The Coming Week in Asia: Taiwan Girds for Election

Beijing has been saber rattling ahead of Saturday's election. Also, India's highflying market.
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TOKYO -- China made headlines this week when it warned Taiwanese voters not to elect a president on Saturday who would push for the island's independence.

"Do not act on impulse at this juncture which will decide the future course that China and Taiwan will follow. Otherwise, I'm afraid you won't get another opportunity to regret," Chinese Prime Minister

Zhu Rongji

said during his annual news conference Wednesday. If Beijing had its druthers, Taiwan voters would elect

James Soong

, a former provincial governor who is the most sympathetic of the three candidates toward reunification.

The other two candidates are

Lien Chien

, the current vice president and heir-apparent to President

Lee Teng-Hui

, and

Chen Shui-Bian

, Taipei's independence-minded former mayor. At present, the race is too close to call. A victory for Chen would doubtless raise the mainland's hackles.

Taiwan dustups always make investors in Asia wary. Beijing insists that its "renegade province" will someday return to the fold, and one worries that its bluster may one day turn into something more severe. In 1996, the year of Taiwan's first democratic election, China saw fit to "test" missiles off the island's coast. Military action remains unlikely, however.

"Regardless of the outcome, you're likely to see China respond with words, not missiles," said Tom Gallagher, senior managing director of

International Strategy & Investment Group

. "The biggest problem is if Chen wins. If either of the other candidates wins, there's probably a market rally."

Nervousness over the election has sent the

Taiwan Weighted Index

down 13% in the past month.

No sooner will the dust have settled in Taiwan than Asia observers will shift their attention on another region that's been mired in a similar conflict. Scheduled for a six-day whirlwind tour that will surely make many

Central Intelligence Agency

officials nervous, U.S.

President Bill Clinton

will be in India, Pakistan and Bangladesh starting Sunday evening.

Clinton, whose visit will mark the first U.S. state trip to India since 1978, is expected to address security issues between India and longtime nemesis Pakistan. The two aren't shy when it comes to talking about their respective nuclear capabilities and intents for Kashmir, the disputed territory bordering the two countries. But Clinton surely also will highlight India's booming information technology industry. And this won't just be for India's sake. More than half the revenues for most Indian software companies come from the U.S. -- a fact that hasn't been lost on overseas investors. They pumped a record $707.2 million into Indian stocks in February alone.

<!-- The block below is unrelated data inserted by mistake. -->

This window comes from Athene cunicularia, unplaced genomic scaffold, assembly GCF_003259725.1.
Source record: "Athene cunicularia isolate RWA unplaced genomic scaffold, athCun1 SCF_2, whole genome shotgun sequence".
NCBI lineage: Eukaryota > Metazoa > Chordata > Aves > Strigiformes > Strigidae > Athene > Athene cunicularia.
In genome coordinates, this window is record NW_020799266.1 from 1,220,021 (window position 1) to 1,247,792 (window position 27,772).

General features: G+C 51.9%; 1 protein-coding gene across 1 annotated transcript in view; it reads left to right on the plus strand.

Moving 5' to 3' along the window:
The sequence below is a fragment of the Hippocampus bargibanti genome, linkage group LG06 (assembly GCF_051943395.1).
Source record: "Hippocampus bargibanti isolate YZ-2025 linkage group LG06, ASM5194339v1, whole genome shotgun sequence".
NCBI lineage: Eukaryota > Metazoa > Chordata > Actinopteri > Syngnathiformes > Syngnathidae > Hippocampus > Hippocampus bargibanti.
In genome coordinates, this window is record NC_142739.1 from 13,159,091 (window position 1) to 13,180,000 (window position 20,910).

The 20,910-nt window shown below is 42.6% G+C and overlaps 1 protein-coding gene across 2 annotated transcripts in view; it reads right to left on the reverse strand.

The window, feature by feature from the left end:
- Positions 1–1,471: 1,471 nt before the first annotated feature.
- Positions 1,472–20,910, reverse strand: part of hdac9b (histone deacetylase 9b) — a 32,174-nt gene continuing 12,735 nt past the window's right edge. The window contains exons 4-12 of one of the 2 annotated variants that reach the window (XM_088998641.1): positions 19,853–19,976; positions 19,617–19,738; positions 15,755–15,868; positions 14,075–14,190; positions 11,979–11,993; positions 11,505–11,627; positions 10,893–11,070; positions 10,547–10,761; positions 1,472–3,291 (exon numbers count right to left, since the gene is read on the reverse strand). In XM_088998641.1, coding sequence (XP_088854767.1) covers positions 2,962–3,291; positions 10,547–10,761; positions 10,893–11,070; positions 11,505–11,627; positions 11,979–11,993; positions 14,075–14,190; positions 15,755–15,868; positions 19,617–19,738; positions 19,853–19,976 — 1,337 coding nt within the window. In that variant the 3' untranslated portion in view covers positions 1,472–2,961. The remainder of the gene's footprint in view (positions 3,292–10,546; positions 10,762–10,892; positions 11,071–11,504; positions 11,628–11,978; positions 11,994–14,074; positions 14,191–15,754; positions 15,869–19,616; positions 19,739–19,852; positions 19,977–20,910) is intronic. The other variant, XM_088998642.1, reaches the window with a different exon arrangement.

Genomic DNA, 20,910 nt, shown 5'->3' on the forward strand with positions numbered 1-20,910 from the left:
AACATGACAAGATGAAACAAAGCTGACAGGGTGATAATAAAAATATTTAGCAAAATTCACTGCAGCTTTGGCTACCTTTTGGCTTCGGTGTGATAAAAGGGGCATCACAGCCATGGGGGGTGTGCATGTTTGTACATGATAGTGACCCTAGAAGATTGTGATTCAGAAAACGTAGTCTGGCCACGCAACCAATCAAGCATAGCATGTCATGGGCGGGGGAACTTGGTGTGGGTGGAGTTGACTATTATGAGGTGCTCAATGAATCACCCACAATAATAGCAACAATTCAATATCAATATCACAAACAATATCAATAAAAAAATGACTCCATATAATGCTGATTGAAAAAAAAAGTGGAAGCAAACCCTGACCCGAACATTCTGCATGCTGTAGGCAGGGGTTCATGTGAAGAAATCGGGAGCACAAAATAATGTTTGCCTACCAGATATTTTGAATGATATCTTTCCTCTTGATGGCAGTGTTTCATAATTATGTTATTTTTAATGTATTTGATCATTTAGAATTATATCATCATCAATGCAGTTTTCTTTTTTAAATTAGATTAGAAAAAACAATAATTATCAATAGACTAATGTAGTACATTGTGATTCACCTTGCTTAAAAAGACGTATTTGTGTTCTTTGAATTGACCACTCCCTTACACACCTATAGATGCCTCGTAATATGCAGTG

"There is an estimated shortage of 1 million IT professionals worldwide, and Indian companies are well-placed to take advantage of this situation," says Anantha Narayan, analyst at

Morgan Stanley Dean Witter

.

The heads of leading software and computer makers have been key in prodding the government to deregulate and reform old companies. And these efforts are definitely paying off for stock investors. The benchmark

Bombay Sensitive Index

has jumped 37.2% over the past year, three times more than the

S&P 500

.

Indian shares listed in the U.S. are all the rave right now, and scarcity might have something to do with that. Because Indian firms were not allowed to list overseas until three years ago, there are only three Indian stocks traded on the

Nasdaq

and

New York Stock Exchange

:

Infosys Technologies

(INFY) - Get Report

,

Satyam Infoway

(SIFY) - Get Report

and

ICICI

(IC)

. Infosys is up more than 1100% over the past year. Since they listed in the U.S. last fall, Satyam's ADRs are up 712% and ICICI's 177%.

Another 50 or so firms are privately placed in the Rule 144A market and so do not come under the scrutiny of the

Securities and Exchange Commission

. Some shares listed in the 144A also are called Global Depository Shares.

Only investors that own or manage at least $100 million in securities can buy or sell shares listed under Rule 144A. And unfortunately, there are no open-end India-focused mutual funds. The best investors can do is buy an emerging-market fund with a heavy India weighting such as the

(PEMFX)

Pioneer Emerging Markets Fund A, which has around 14% of total holdings in Indian shares. It's up 110% over the last year.

Fortunately for retail investors, about 10 more Indian firms are expected to list on U.S. soil over the course of the year, including IT and consumer products firm

Wipro

, pharmaceutical company

Dr. Reddy's Laboratories

and software servicer

Polaris Software Lab

.